The Lewis Hamilton-FIA jewelry saga is not going to end anytime soon by the looks of it. Hamilton received an exemption from the FIA for another three weeks to wear his nose studs, requiring him to get rid of his jewelry after that. The Mercedes driver, however, doesn't plan to get rid of the jewelry anytime soon and was heard exclaiming that he would get an exemption for the entire year.
Speaking to the media yesterday, when asked if he would get rid of his jewelry after the 3-week exemption period, the Briton said:
“I get an exemption here [and] I’ll get one for the rest of the year. Wedding rings are allowed. I’ll wear four watches next time.”
The entire saga started when the newly appointed racing director informed the drivers that the directive of wearing homologated gloves, balaclava, and underwear plus exclusion of any jewelry while racing was open to scrutiny before racing. While the directive was informed earlier in the year, it was informed at the Miami GP that drivers were open to scrutiny before the race to check whether they complied with the directives or not. Failing to comply with the directive would mean penalties for the drivers.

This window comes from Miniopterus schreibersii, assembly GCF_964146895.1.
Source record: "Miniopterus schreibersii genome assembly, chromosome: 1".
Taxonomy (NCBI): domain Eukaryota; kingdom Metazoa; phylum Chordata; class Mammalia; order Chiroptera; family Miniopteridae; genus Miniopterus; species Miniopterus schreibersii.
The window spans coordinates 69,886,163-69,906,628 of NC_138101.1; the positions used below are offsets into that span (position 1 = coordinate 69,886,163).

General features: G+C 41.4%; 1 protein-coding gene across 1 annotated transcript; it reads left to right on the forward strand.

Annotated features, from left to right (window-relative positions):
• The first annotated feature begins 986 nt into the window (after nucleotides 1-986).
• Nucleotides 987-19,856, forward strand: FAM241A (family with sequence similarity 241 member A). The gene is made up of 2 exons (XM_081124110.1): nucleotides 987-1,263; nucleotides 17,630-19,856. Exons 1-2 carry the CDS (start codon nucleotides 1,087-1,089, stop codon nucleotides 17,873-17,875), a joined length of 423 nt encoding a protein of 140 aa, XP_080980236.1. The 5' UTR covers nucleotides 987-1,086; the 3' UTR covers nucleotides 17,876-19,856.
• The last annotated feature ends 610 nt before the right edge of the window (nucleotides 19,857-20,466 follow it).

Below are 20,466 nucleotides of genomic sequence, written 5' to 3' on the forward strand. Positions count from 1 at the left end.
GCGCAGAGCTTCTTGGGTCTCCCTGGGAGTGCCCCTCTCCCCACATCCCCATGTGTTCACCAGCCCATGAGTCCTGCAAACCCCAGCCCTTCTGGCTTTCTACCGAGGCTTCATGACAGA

In protest of the directive, Lewis Hamilton came to the Friday drivers' press conference wearing multiple rings, watches, and other pieces of jewelry, terming the directives "very silly." he said:
“It’s almost like a step backwards, if you think about the steps we’re taking as a sport and the more important issues and causes we need to be focusing on. I think we’ve made such great strides as a sport…this is such a small thing. It’s about individuality and being who you are. I sent [Mohammed bin Sulayem] a message just reassuring him that I want to be an ally. I don’t want to fight with you guys over this. This is very, very silly.”
Sebastian Vettel has already spoken in favor of Lewis Hamilton
In what was a rather strange way of conveying one's message, Sebastian Vettel showed his support for the Mercedes driver by coming to the paddock wearing his underwear over his racing overalls. The move was in defiance of FIA directives mandating what underwear the drivers could wear during races.
The next phase of the saga will hit the sport in the Monaco GP. Will Lewis Hamilton get rid of the jewelry and comply with the regulations? Or will we see the FIA tightening the noose this time around and punishing the seven-time world champion? We'll have to wait and see what happens.